Making Measures Meaningful: The Logical Framework Approach: The Logical Framework Approach to Program Analysis Can Improve the Quality of Performance Measurement in Financial Reports through Identifying the Logic in Program Design and Assessing Associated Risk

By Frey, Dana | Government Finance Review, October 2013 | Go to article overview

Making Measures Meaningful: The Logical Framework Approach: The Logical Framework Approach to Program Analysis Can Improve the Quality of Performance Measurement in Financial Reports through Identifying the Logic in Program Design and Assessing Associated Risk


Frey, Dana, Government Finance Review


The use of performance measures in financial documentation has become commonplace, even recommended, for showing skeptical taxpayers that their money is well spent. This is increasingly important as fiscal distress deepens and governments reconsider what services are provided. When there is not enough money to do everything, governments have to find a way to decide what to do, and performance measures can help.

There are two major challenges, however. The first is finding relevant and appropriate performance measures. Too often, what can be measured easily is not relevant to program results, and measures of activity (such as the number of people trained) are substituted for outcome-based measures (such as reduced poverty). Without a direct tie-in to the logic that underpins a program, many indicators fall into the "so what?" category--even if targets are met, there is no assurance that the program is successful. The second challenge is the result of implementing programs in an uncertain world. Outside factors affect results and can cause a well-designed program to fail. Activities and outputs can usually be controlled, but results--the desired changes--are subject to real-world risk, which often isn't adequately accounted for in program design or communicated clearly to stakeholders.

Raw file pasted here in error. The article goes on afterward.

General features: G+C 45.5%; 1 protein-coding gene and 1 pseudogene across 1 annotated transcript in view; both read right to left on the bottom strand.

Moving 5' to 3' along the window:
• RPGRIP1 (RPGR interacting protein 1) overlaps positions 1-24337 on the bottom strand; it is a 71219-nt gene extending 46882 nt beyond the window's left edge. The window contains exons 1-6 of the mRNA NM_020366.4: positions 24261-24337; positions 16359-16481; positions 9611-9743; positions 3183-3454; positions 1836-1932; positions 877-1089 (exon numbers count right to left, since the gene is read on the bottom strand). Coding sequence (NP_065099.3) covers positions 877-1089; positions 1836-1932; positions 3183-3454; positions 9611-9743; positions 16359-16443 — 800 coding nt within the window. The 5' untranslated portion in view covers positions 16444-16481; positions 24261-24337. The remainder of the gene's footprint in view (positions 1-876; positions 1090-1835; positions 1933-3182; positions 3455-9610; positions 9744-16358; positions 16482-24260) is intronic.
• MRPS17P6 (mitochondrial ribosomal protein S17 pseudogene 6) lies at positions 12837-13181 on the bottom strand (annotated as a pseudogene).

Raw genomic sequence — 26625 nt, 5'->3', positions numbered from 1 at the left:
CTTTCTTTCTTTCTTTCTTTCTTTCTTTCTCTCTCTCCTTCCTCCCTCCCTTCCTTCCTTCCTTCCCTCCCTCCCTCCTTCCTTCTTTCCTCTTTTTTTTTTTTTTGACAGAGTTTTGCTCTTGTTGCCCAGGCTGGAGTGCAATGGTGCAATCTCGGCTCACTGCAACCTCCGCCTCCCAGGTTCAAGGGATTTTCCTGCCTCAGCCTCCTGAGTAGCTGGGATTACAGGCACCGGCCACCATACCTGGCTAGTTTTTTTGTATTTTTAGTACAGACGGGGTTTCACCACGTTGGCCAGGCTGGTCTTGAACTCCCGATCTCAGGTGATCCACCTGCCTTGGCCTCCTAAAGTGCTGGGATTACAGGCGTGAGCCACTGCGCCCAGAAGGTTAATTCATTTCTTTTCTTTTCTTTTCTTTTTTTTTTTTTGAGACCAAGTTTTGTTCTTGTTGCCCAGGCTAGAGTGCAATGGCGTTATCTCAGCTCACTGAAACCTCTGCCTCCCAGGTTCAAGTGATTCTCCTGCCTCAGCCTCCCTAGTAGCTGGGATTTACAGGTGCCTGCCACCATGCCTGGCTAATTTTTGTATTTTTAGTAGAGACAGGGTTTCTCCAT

Local governments in other parts of the world have adopted a useful standard for dealing with this issue: the logical framework approach, or "logframe" for short. A logframe is a method of setting out program logic, performance measures, and assumptions in one integrated table, a simple way of demonstrating that measures are relevant, appropriate, and linked to the overall success of a program. Richard Boyle, with the Institute for Public Administration in Dublin, lists a key attribute of good performance measurement design as "a consistent, comparable, and structured approach to underpin the indicators reported." (1) The simple process of developing a logframe is valuable in improving communication between a program's implementers and stakeholders; according to the World Bank, using a logframe results in "common understanding and better communication between decision makers, managers, and other parties." (2)

PROGRAM LOGIC

Performance measurement ideally begins with an understanding of the logic that underpins a program: how its activities--what happens day-to-day --and its outputs--what the program produces--are linked to results in the community. One tool commonly used for this is the logic model, a simple table in which the first column lists the activities within the program; the second, outputs; and then short- and long-term results. Although it is read from left to right, using "if-then" logic, a logic model is developed from right to left, beginning with the long-term outcome, or the reason for the program. Next comes the short-term outcome needed to achieve it, then the output needed to achieve the short-term outcome, and so on? Exhibit 1 shows an example of a very simple logic model for a jail literacy program.

Although effective, the logic model has limits. The basic logic can be very well described but not necessarily link up with performance measures (some models list measures below each of the columns) or an analysis of any associated risks. As a consequence, it becomes difficult to link outputs to outcomes, or to tie what a program produces to its near-term effect in the outside world with a high degree of confidence. But this linkage is critical: Without a detailed risk analysis, the assumption that a result will occur may be a mere leap of faith.

THE LOGICAL FRAMEWORK

While building on the advantages of the logic model, the logical framework addresses these shortcomings directly. Originally developed by the U.S. Agency for International Development, it now a standard in the European Union, with numerous development agencies and with the World Bank. (4) Although developed as project evaluation tool, it is also directly applicable to program evaluation. …

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